Plants and animals evolved together, so it is not surprising that there are many complex plant/animal relationships. This process of interdependent evolution of two or more species is called coevolution. Some relationships are beneficial to both parties, while others have a clear benefit for one at the expense, or even death, of the other. Four important plant/animal interactions are explored here: plant/herbivore, plant/pollinator, plant/disperser, and other examples of mutualism.
Herbivory is an interaction in which a plant or portions of the plant are consumed by an animal. At the microscopic scale, herbivory includes the bacteria and fungi that cause disease as they feed on plant tissue. Microbes that break down dead plant tissue are also specialized herbivores. Browsers and grazers, from aphids and caterpillars to deer and bison, are more familiar herbivores. Even insects and animals that eat seeds are considered herbivores.
Some herbivores consume entire plants, or enough to kill them. Others only eat a portion of the plant, and so the plant can recover. The plant/herbivore relationship traditionally has been seen as lopsided, with the animal as the beneficiary and the plant as the loser. Current research, however, is revealing that herbivory has some potential benefits to plants. One example is canopy grazing by insects, which allows more light to penetrate into the lower layers of the forest. Gypsy moth grazing on canopy trees in some areas of Virginia's Blue Ridge Mountains, for instance, has resulted in more light penetration and therefore a more diverse and productive ground layer.
Plants and Their Pollinators
Pollination is the transfer of the pollen from one flower to the stigma, or female reproductive organ, of another, which results in fertilization and, ultimately, the formation of seeds (see Plant Reproduction). The earliest plants were pollinated by wind, and for some modern plants this is still the most expedient method. Many trees, all grasses, and plants with inconspicuous flowers are designed for wind pollination. Bright, showy flowers evolved for another purpose - to attract a pollinator.
Many plants depend on animals for pollination. Insects, birds, even bats are important for perpetuating plants. The flowers of these plants evolved in concert with their pollinators, and their form reflects the form and habits of their pollinators. Bee-pollinated plants are often irregular in shape, with a lip that acts as a landing pad to facilitate the bee's entry into the flower. Butterfly-pollinated flowers are often broad and flat, like helicopter pads. The flowers of many plants are brightly colored to attract their insect pollinators, and many offer nectar as an enticement. Hummingbirds, with their long beaks, pollinate tubular flowers. Bats require open flowers with room for their wings, such as those of the saguaro cactus. In the tropics, birds and bats take the place of insects as pollinators. Hummingbirds and honeycreepers, for example, have distinctive beaks that have evolved to exploit flowers. Often, a beak may be so specialized that it is only effective on a small group of flowers. (For more on plants and their pollinators, see Plant Reproduction)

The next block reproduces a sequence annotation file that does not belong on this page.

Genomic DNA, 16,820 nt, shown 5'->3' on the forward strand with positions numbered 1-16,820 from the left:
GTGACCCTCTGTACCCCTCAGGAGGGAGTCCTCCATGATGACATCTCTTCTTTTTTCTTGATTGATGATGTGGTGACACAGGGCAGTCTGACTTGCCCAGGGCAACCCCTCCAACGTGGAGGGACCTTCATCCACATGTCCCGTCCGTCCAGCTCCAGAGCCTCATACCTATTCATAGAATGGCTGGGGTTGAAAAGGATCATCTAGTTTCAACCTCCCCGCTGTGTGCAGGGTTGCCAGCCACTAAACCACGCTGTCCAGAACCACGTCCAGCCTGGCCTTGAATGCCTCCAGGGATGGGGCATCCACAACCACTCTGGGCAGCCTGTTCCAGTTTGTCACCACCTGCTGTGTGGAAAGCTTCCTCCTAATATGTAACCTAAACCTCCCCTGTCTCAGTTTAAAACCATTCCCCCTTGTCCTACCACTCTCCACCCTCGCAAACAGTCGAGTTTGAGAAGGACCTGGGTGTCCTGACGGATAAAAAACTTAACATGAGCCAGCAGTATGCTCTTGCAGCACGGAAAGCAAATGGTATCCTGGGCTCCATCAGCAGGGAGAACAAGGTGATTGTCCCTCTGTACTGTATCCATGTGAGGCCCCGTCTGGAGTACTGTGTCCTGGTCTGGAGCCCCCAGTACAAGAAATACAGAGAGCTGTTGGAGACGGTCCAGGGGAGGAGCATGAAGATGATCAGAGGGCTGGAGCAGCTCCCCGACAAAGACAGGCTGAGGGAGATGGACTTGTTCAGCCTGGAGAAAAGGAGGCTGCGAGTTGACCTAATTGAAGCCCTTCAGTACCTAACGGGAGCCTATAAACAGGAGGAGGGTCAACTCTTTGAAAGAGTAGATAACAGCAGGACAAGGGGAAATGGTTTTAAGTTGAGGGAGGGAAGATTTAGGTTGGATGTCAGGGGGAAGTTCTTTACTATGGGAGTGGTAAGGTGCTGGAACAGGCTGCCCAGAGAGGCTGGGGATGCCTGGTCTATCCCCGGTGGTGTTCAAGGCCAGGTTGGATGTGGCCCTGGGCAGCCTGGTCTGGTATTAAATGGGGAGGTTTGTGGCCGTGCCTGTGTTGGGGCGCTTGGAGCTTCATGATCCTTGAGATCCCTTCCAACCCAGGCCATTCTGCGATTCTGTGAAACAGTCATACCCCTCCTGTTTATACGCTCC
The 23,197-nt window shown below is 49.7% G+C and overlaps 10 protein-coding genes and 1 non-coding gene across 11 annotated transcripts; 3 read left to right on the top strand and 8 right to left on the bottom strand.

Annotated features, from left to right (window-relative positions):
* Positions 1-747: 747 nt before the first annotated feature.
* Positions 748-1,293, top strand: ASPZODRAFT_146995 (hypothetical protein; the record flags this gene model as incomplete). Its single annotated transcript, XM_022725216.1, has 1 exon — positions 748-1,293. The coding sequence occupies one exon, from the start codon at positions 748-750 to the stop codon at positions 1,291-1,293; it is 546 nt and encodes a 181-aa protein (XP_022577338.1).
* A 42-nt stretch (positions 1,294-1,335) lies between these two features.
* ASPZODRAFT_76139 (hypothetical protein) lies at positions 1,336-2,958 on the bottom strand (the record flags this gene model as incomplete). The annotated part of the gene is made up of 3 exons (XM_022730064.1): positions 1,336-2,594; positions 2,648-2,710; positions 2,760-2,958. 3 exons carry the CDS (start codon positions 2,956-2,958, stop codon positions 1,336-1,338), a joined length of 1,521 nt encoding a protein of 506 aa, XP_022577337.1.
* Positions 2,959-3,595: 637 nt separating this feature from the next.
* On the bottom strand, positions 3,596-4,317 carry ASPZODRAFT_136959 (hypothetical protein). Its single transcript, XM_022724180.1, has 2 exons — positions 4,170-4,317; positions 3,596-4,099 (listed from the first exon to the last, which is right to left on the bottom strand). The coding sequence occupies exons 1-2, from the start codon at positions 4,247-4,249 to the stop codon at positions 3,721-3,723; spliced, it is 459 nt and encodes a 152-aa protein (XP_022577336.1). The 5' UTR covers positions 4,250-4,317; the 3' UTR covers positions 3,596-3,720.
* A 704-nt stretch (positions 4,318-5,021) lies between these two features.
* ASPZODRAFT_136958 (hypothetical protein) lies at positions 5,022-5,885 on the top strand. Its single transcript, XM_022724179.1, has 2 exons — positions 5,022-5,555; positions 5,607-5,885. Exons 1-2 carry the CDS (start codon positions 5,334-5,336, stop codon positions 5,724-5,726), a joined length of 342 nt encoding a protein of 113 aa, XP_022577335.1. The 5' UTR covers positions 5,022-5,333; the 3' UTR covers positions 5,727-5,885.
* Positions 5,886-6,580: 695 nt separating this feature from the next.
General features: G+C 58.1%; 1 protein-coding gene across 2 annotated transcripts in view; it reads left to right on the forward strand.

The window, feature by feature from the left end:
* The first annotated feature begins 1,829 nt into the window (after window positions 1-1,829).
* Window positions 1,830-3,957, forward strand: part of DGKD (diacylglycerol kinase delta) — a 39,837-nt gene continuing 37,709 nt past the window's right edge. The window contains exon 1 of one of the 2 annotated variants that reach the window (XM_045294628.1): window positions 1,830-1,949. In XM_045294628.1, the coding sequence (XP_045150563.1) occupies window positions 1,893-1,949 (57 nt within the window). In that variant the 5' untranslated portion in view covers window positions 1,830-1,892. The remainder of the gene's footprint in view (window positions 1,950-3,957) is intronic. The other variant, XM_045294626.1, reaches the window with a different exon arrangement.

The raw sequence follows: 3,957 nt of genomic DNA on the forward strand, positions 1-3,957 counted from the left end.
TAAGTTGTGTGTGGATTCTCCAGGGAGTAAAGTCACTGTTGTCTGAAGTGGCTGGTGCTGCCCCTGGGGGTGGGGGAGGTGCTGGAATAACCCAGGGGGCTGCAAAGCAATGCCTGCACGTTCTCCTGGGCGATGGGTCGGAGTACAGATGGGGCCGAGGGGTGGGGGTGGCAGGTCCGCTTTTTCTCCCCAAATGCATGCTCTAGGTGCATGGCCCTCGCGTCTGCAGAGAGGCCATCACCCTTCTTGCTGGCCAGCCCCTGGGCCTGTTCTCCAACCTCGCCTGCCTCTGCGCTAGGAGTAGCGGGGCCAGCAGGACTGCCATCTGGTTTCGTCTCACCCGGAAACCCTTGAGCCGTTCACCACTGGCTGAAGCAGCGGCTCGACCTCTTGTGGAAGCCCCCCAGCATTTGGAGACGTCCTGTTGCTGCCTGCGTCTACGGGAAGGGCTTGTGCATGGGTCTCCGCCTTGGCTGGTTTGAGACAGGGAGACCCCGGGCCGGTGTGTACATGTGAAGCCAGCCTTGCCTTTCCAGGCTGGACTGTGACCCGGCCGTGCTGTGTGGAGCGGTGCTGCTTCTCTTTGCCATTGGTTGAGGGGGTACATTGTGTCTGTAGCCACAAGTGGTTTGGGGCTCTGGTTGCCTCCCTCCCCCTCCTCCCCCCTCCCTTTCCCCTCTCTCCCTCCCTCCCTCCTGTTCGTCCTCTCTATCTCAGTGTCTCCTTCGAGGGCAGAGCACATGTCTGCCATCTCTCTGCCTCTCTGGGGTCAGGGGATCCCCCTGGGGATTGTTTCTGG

The pollinators, in turn, have evolved to take advantage of the flowers. A successful pollinator typically has good color vision, a good memory for finding flowers, and a proboscis, or tongue, for attaining nectar.
Animal pollination has obvious advantages for plants. Many pollinators cover great distances, which insures genetic diversity through outcrossing, or the transfer of pollen to unrelated individuals. The pollinator benefits as well by gaining access to a source of food. The relationship of pollinator and plant is an example of mutualism.
Plants and Their Dispersers
No two plants can occupy the same spot. In order to have room to grow, seeds must be dispersed away from the parent plant. Seed dispersal is accomplished by a variety of means, including wind, water, and animals. Animal dispersal is accomplished by two different methods: ingestion and hitch-hiking. Animals consume a wide variety of fruits, and in so doing disperse the seeds in their droppings. Many seeds benefit not only from the dispersal, but the trip through the intestine as well. Digestive acids scarify seeds, helping them to break out of thick seed coats.
Some seeds are armed with hooks and barbs that enable them to lodge in the fur of animals that brush past them. Beggar's ticks and bur marigold are two examples. Eventually, the seeds are rubbed or scratched off, and may find a suitable spot on which to germinate and grow. People are important for dispersing plants, too. The common weed plantain was called "white man's footsteps" by Native Americans because wherever settlers walked, the plantain came in the mud on their shoes.
Mutualism is an obligate interaction between organisms that requires contributions from both organisms and in which both benefit. There are many examples in nature. Pollination and dispersal, discussed above, are mutualistic because both plant and pollinator or disperser benefit from the relationship. The relationship between mycorrhizal fungi and many higher plants is another common example of mutualism. The bodies of the fungi, called hyphae, live on or in the tissues of plants, and make nutrients available for the plants to absorb. The plants provide the fungi with amino acids and other complex compounds. One of the most celebrated examples is the orchids. Whereas some plants may support as many as 100 different fungi, orchids have quite specific mycorrhizal associations (see "The Lovely Lady Slipper"). Different plant communities have different mycorrhizal associations. The microflora of a grassland is different from that of a forest. These differences, at least in part, may influence the distribution of plant communities.